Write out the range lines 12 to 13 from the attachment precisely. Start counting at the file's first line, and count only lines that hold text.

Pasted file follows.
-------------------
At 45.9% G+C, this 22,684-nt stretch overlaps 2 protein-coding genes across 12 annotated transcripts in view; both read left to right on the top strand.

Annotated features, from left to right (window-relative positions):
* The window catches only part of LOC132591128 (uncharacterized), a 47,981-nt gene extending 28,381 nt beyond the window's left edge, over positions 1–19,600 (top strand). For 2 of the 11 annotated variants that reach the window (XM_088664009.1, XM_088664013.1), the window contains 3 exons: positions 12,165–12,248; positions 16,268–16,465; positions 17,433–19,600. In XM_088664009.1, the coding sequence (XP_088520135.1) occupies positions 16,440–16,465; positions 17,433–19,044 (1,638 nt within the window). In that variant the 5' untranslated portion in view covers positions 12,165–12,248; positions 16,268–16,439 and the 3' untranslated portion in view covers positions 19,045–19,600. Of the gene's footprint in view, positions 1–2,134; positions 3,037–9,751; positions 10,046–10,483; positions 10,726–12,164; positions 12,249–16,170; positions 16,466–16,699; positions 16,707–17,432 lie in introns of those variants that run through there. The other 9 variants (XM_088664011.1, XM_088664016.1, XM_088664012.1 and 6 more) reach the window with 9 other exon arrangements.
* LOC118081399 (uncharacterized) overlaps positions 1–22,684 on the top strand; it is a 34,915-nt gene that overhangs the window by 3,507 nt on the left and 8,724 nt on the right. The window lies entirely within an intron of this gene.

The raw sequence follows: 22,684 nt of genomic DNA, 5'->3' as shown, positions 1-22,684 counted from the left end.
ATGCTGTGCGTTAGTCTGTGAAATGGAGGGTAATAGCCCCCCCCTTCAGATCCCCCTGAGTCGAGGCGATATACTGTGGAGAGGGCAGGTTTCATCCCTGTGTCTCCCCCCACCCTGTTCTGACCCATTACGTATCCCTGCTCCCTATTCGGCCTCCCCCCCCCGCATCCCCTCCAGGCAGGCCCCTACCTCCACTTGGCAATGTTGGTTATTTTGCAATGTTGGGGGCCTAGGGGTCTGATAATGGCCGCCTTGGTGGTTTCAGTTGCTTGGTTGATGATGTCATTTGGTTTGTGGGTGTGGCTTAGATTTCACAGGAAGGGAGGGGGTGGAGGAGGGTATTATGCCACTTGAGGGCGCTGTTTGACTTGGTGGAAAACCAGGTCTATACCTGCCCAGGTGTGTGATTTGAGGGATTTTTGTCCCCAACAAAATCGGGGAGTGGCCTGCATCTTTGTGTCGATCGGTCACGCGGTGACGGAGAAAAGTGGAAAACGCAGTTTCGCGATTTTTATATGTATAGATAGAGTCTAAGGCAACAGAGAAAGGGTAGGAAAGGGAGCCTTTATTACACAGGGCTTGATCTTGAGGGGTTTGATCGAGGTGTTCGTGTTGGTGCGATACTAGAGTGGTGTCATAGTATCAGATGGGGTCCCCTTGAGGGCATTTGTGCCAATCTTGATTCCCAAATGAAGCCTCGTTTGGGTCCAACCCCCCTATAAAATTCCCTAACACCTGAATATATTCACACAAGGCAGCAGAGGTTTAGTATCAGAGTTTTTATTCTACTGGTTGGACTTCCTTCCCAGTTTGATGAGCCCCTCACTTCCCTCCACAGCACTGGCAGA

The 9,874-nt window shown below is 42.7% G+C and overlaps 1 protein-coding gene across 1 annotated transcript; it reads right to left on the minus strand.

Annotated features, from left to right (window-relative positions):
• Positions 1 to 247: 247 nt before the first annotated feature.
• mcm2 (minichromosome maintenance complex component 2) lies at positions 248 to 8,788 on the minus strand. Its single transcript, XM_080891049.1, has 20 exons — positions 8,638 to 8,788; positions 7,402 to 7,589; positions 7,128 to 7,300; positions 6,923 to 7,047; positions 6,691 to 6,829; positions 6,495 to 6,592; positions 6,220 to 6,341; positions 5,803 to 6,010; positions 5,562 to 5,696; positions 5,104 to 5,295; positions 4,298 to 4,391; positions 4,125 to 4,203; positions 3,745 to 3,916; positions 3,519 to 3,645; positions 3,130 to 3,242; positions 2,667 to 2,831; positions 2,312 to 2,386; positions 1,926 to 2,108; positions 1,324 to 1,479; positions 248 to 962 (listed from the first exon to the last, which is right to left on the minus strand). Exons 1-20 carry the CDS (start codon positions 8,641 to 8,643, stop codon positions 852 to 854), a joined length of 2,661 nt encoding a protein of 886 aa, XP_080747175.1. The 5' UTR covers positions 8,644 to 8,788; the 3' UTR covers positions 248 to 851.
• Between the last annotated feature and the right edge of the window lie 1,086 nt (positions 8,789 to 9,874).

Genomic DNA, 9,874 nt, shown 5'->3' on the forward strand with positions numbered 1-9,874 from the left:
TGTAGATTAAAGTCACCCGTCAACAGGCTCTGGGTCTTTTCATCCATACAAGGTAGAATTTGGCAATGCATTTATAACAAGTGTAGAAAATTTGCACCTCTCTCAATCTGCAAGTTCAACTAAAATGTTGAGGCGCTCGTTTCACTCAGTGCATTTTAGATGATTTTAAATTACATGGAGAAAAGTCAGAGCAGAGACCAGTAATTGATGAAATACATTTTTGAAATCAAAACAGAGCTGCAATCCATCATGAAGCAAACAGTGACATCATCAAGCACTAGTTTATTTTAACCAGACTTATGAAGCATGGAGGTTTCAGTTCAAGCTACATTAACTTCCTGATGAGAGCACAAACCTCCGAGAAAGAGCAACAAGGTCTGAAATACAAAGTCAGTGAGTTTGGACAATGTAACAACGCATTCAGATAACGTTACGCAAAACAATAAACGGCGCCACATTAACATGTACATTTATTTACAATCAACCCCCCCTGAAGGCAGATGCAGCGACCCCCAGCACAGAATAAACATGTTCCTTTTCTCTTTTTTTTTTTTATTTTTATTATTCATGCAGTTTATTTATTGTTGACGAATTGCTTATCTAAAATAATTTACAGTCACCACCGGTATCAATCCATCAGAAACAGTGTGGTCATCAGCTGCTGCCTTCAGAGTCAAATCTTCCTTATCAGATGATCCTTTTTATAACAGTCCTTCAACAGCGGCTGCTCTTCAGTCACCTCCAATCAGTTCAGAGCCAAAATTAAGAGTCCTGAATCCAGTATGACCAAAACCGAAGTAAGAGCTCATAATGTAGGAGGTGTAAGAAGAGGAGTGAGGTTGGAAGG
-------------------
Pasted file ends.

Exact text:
Genomic DNA, 9,874 nt, shown 5'->3' on the forward strand with positions numbered 1-9,874 from the left:
TGTAGATTAAAGTCACCCGTCAACAGGCTCTGGGTCTTTTCATCCATACAAGGTAGAATTTGGCAATGCATTTATAACAAGTGTAGAAAATTTGCACCTCTCTCAATCTGCAAGTTCAACTAAAATGTTGAGGCGCTCGTTTCACTCAGTGCATTTTAGATGATTTTAAATTACATGGAGAAAAGTCAGAGCAGAGACCAGTAATTGATGAAATACATTTTTGAAATCAAAACAGAGCTGCAATCCATCATGAAGCAAACAGTGACATCATCAAGCACTAGTTTATTTTAACCAGACTTATGAAGCATGGAGGTTTCAGTTCAAGCTACATTAACTTCCTGATGAGAGCACAAACCTCCGAGAAAGAGCAACAAGGTCTGAAATACAAAGTCAGTGAGTTTGGACAATGTAACAACGCATTCAGATAACGTTACGCAAAACAATAAACGGCGCCACATTAACATGTACATTTATTTACAATCAACCCCCCCTGAAGGCAGATGCAGCGACCCCCAGCACAGAATAAACATGTTCCTTTTCTCTTTTTTTTTTTTATTTTTATTATTCATGCAGTTTATTTATTGTTGACGAATTGCTTATCTAAAATAATTTACAGTCACCACCGGTATCAATCCATCAGAAACAGTGTGGTCATCAGCTGCTGCCTTCAGAGTCAAATCTTCCTTATCAGATGATCCTTTTTATAACAGTCCTTCAACAGCGGCTGCTCTTCAGTCACCTCCAATCAGTTCAGAGCCAAAATTAAGAGTCCTGAATCCAGTATGACCAAAACCGAAGTAAGAGCTCATAATGTAGGAGGTGTAAGAAGAGGAGTGAGGTTGGAAGG